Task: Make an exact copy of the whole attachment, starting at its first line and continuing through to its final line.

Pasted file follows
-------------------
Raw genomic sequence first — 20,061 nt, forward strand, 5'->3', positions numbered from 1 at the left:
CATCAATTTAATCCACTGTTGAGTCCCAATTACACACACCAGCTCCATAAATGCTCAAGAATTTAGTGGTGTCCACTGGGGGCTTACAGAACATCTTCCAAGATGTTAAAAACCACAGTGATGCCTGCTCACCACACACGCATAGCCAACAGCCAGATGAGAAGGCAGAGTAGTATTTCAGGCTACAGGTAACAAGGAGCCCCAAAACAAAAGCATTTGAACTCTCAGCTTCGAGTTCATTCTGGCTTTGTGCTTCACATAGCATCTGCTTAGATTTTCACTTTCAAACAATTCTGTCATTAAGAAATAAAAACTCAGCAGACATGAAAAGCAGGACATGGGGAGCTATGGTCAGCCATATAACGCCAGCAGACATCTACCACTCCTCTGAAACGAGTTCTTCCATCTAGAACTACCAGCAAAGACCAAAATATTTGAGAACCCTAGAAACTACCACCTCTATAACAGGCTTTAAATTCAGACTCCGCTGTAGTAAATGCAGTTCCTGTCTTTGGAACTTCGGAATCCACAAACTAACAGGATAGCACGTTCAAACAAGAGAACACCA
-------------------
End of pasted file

Raw genomic sequence first — 20,061 nt, forward strand, 5'->3', positions numbered from 1 at the left:
CATCAATTTAATCCACTGTTGAGTCCCAATTACACACACCAGCTCCATAAATGCTCAAGAATTTAGTGGTGTCCACTGGGGGCTTACAGAACATCTTCCAAGATGTTAAAAACCACAGTGATGCCTGCTCACCACACACGCATAGCCAACAGCCAGATGAGAAGGCAGAGTAGTATTTCAGGCTACAGGTAACAAGGAGCCCCAAAACAAAAGCATTTGAACTCTCAGCTTCGAGTTCATTCTGGCTTTGTGCTTCACATAGCATCTGCTTAGATTTTCACTTTCAAACAATTCTGTCATTAAGAAATAAAAACTCAGCAGACATGAAAAGCAGGACATGGGGAGCTATGGTCAGCCATATAACGCCAGCAGACATCTACCACTCCTCTGAAACGAGTTCTTCCATCTAGAACTACCAGCAAAGACCAAAATATTTGAGAACCCTAGAAACTACCACCTCTATAACAGGCTTTAAATTCAGACTCCGCTGTAGTAAATGCAGTTCCTGTCTTTGGAACTTCGGAATCCACAAACTAACAGGATAGCACGTTCAAACAAGAGAACACCA